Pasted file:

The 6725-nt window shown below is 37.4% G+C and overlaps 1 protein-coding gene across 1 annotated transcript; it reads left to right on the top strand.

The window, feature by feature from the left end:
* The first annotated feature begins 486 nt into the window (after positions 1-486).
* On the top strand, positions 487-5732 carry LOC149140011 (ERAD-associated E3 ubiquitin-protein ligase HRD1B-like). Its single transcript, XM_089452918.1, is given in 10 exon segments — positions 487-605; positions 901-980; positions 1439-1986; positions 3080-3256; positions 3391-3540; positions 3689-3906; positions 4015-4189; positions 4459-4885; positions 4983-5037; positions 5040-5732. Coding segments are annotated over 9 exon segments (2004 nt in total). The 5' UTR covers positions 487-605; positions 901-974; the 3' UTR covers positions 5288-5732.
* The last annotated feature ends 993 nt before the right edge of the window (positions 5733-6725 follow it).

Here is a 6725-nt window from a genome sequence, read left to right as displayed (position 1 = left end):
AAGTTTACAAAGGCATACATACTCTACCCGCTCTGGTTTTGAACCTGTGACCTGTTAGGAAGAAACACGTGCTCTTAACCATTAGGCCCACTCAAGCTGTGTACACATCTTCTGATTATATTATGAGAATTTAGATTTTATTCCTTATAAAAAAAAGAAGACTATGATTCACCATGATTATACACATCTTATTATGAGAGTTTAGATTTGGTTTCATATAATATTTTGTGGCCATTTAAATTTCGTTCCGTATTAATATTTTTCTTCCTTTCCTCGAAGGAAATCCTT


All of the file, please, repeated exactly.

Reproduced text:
The 6725-nt window shown below is 37.4% G+C and overlaps 1 protein-coding gene across 1 annotated transcript; it reads left to right on the top strand.

The window, feature by feature from the left end:
* The first annotated feature begins 486 nt into the window (after positions 1-486).
* On the top strand, positions 487-5732 carry LOC149140011 (ERAD-associated E3 ubiquitin-protein ligase HRD1B-like). Its single transcript, XM_089452918.1, is given in 10 exon segments — positions 487-605; positions 901-980; positions 1439-1986; positions 3080-3256; positions 3391-3540; positions 3689-3906; positions 4015-4189; positions 4459-4885; positions 4983-5037; positions 5040-5732. Coding segments are annotated over 9 exon segments (2004 nt in total). The 5' UTR covers positions 487-605; positions 901-974; the 3' UTR covers positions 5288-5732.
* The last annotated feature ends 993 nt before the right edge of the window (positions 5733-6725 follow it).

Here is a 6725-nt window from a genome sequence, read left to right as displayed (position 1 = left end):
AAGTTTACAAAGGCATACATACTCTACCCGCTCTGGTTTTGAACCTGTGACCTGTTAGGAAGAAACACGTGCTCTTAACCATTAGGCCCACTCAAGCTGTGTACACATCTTCTGATTATATTATGAGAATTTAGATTTTATTCCTTATAAAAAAAAGAAGACTATGATTCACCATGATTATACACATCTTATTATGAGAGTTTAGATTTGGTTTCATATAATATTTTGTGGCCATTTAAATTTCGTTCCGTATTAATATTTTTCTTCCTTTCCTCGAAGGAAATCCTT